The COVID-19 pandemic has revealed some fascinating things about leadership, and one of them is the debate on the performance of male leaders compared with their female counterparts.
European Central Bank chief Christine Lagarde went out on a limb recently and said that women leaders had done a much better job during the pandemic.
“I am going to be extremely biased,” she said. “I’m not going to be a central banker at this very moment, but I would say that for myself, I’ve learned that women tend to do a better job.”
Gender priority differences help
One might see Lagarde’s comments as a question of — biased — opinion, but there has been an attempt at a much more scientific analysis of this issue which confirms this view.
It has become easy to contrast the pandemic responses of Donald Trump and Brazil’s Jair Bolsonaro on the one hand with Angela Merkel and Jacinda Ardern, but what do the figures say?
According to a team of experts led by Trinity College in Dublin, countries with male leaders — in which the economy has been prioritized over public health — have seen 4.3 times more COVID-19 deaths compared with countries with female leaders where public health has been a priority.
Even when analyzing the results in terms of death per capita, the death rate in female-led countries was 1.6 times less than in those led by men.
The insight from all this is that female leaders are more concerned with health than with economics and have made it their number one concern.
The view of these female leaders is to get the public health situation right, and then the economy can start to come back.
One only has to look at New Zealand, which is COVID-19 free at the moment, to see this in action. Jacinda Ardern and Donald Trump are both facing re-election very soon, and Ardern’s response to the pandemic has her soaring in the polls, while Trump could be a one-term president because of perceptions of his failure.
Ticking time bomb
Politics is one thing, and those gender-based insights make the next issue seem ironic and even cruel.
In many countries, women have been disproportionately disadvantaged in the labor market than their male counterparts — and these are countries where male leaders have mismanaged the public health response to the pandemic.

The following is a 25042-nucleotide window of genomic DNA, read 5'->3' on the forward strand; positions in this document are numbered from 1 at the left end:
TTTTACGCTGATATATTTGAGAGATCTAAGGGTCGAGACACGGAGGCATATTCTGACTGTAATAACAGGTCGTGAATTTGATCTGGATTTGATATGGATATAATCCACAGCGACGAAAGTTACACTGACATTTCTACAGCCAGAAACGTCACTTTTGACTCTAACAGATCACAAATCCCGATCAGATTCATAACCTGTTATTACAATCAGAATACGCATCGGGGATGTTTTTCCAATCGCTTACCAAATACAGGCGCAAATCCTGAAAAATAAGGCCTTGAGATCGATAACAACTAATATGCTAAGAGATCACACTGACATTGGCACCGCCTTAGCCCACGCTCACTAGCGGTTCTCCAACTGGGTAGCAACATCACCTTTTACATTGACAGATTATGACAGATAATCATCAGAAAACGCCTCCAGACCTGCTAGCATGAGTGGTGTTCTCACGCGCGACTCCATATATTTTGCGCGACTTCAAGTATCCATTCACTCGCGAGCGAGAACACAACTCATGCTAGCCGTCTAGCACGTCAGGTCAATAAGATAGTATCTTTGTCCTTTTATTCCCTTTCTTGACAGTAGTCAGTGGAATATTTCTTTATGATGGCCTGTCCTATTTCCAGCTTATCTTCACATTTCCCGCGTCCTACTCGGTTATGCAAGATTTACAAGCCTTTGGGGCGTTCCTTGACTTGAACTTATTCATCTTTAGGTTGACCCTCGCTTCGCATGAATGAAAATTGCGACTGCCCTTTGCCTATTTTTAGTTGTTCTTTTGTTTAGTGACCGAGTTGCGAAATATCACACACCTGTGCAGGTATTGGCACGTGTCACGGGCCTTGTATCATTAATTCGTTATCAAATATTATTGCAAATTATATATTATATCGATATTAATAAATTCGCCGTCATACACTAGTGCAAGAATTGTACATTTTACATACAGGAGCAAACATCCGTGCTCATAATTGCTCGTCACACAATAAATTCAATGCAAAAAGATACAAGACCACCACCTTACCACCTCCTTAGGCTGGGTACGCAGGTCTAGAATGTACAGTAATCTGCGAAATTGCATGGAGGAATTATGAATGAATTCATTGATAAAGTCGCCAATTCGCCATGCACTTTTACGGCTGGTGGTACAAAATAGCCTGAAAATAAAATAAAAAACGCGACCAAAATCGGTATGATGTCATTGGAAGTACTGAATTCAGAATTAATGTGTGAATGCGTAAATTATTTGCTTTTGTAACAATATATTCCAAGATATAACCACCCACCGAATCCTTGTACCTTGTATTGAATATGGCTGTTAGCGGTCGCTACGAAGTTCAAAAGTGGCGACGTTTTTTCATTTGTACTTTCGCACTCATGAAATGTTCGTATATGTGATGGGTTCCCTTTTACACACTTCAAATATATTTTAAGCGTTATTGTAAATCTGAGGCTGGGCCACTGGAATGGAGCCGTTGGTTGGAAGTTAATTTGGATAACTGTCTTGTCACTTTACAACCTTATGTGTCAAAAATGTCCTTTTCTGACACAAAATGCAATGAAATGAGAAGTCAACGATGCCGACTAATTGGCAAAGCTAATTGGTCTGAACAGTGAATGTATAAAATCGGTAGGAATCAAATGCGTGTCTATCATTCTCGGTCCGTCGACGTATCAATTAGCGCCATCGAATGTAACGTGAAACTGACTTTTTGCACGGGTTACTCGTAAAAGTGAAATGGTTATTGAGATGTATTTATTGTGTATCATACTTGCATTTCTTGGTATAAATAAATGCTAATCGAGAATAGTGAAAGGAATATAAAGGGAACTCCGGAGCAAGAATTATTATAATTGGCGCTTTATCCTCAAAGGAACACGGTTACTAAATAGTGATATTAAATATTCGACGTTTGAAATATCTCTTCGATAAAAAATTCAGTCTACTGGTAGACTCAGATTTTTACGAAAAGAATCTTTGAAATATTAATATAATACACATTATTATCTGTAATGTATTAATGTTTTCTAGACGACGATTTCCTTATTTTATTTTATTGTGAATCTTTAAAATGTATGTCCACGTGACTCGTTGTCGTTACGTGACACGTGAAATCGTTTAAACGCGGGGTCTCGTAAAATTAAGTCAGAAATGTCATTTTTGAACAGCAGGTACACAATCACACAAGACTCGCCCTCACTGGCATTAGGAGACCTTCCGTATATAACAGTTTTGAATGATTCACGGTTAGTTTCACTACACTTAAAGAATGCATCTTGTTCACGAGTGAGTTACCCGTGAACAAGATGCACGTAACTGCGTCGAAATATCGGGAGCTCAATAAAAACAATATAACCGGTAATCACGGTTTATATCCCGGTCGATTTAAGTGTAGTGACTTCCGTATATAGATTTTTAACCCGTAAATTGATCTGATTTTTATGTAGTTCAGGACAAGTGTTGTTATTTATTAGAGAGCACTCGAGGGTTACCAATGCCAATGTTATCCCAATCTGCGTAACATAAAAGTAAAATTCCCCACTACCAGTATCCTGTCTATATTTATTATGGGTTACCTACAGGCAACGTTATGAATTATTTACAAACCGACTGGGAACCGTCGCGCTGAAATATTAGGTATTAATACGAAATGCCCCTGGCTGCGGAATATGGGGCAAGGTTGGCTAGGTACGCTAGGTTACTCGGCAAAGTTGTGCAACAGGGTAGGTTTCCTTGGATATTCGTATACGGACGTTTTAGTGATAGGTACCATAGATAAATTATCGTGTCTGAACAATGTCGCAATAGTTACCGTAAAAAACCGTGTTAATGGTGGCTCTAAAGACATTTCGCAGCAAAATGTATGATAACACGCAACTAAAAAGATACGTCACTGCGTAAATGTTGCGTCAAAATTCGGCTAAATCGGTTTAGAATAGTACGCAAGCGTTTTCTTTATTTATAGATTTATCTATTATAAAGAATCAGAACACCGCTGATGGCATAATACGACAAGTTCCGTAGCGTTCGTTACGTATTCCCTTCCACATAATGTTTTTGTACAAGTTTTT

Australia is about to mark the 50th anniversary of the passing of the Equal Pay Act, a landmark piece of legislation, and yet women — who are also bearing the brunt of extra housework and child care — are losing their jobs at a much faster rate right now than men.
This is a ticking time bomb because under Australia’s compulsory pension scheme, employers pay 9.5% of an employee’s wage into their pension account. So female workers are not only being disadvantaged now, but they will take that disadvantage into retirement.
In the U.K., research from the Institute of Fiscal Studies has found that mothers are 47% likely to have permanently lost their job or have been forced to quit work, and are 14% more likely to have been forced into a furlough period.
Across the developed world, two sectors which have been hardest hit have been hospitality and retail, and they also employ a majority of women. These jobs are also likely to come back much slower than in other sectors of the economy, creating the prospect of long-term dislocation.
Other data also paints a grim picture. According to the Resolution Foundation, one in ten lower income earners have been able to work from home during the pandemic, and 69% of low income earners are women.
The better news is that in countries with women leaders, the pandemic has had less of an economic impact, so these negative impacts on female employment may not be so severe.
It seems severe to suggest, but is the cause of female employment equality being undermined by incompetent male political leadership? An issue for a debate at a later time, perhaps.
Tech makes it worse
A final point to make is around technology. It has been well documented during the pandemic that many organizations have fast tracked technology investments, and one area has been in automation, artificial intelligence and the implementation of robots.
If you think the issue would be gender neutral, then consider the proposition from recent research at Kings College London and the London School of Economics, that the use of robots in the workplace has a “sizeable” impact on the gender pay gap in Europe.
That study found that for every 10% increase in the number of robots in an organization, this created a 1.8% increase in the pay gap between male and female employees.
It is hard to avoid the conclusion that the pandemic has had the side effect of setting back workplace equality, some say by several decades.
The solution? The robot issue may be a hard one to solve, but one response to the pandemic could be to elect more female leaders. Another subject for debate, perhaps.
Photo credit: iStockphoto/nito100